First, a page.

ITHACA, N.Y. —  A Veterans Treatment Court, or VTC, deals exclusively with veterans. These courts pay special attention to the stressors and mental illnesses that follow veterans home and attempt to rehabilitate veterans using structured treatment programs rather than relying on punitive sentences.


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The first VTC was created in Buffalo by Judge Robert Russell in 2008 after he noticed a spike in the number of veterans passing through his drug and mental health court. As of June 2014, there are 220 veterans courts in thirty states, according to Justice For Vets, a non-profit run by the National Association of Drug Court Professionals.

The White House’s Office of National Drug Control Policy reports that 60 percent of veterans in prison are battling substance abuse, which leads many to applaud veterans courts as a positive way to deal with the abundance of veterans entering the justice system, a large number of whom have sustained mental damage during their time in combat. Some worry, though, that prosecution of certain crimes—namely domestic violence—in a veterans court may result in overly lenient verdicts.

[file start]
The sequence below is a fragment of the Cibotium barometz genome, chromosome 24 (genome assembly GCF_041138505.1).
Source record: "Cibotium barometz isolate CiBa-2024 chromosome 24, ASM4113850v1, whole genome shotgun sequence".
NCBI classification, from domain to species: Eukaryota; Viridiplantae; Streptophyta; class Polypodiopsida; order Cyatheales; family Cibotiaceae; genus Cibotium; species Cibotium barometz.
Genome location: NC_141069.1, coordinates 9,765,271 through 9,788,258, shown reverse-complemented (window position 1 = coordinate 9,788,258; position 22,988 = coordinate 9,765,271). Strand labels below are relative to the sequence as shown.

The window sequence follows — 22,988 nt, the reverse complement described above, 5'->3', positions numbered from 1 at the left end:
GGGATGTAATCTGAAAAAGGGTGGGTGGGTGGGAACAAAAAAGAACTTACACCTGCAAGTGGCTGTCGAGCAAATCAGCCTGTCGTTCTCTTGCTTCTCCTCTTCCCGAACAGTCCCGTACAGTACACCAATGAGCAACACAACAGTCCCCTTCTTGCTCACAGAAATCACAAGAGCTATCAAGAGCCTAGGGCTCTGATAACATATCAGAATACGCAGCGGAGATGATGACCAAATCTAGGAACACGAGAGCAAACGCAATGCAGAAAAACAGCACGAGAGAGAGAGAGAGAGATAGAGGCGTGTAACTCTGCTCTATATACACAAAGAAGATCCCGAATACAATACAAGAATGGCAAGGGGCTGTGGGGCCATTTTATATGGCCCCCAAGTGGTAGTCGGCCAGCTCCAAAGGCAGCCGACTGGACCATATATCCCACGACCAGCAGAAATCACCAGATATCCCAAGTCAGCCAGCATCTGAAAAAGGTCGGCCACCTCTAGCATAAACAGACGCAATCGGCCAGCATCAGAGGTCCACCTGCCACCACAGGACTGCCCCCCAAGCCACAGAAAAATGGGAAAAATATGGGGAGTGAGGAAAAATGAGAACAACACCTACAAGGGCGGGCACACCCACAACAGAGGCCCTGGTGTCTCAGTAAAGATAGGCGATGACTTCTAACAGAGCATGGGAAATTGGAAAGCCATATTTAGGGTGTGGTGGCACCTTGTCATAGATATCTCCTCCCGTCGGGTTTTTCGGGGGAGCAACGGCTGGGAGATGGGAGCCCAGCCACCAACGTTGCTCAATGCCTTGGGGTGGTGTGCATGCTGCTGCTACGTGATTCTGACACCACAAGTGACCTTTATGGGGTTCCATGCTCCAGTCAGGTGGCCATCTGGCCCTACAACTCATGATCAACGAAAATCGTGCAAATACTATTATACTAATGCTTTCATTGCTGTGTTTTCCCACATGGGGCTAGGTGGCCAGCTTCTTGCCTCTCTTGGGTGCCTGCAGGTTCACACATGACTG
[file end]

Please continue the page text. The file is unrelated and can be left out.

While three states have passed legislation that specifically allows veterans with mental illnesses to receive treatment instead of a prison sentence, moving these cases to veteran-exclusive courts attempts to emulate the success of drug courts by similarly creating a strict set of expectations for veterans.

Often, the conditions that VTC defendants must adhere to include sobriety, frequent court appearances, and scheduled meetings with veteran mentors or​ community organizations such as the Department of Veterans Affairs.

Nicholas Bogel-Burroughs is an intern with the Ithaca Voice. He can be reached at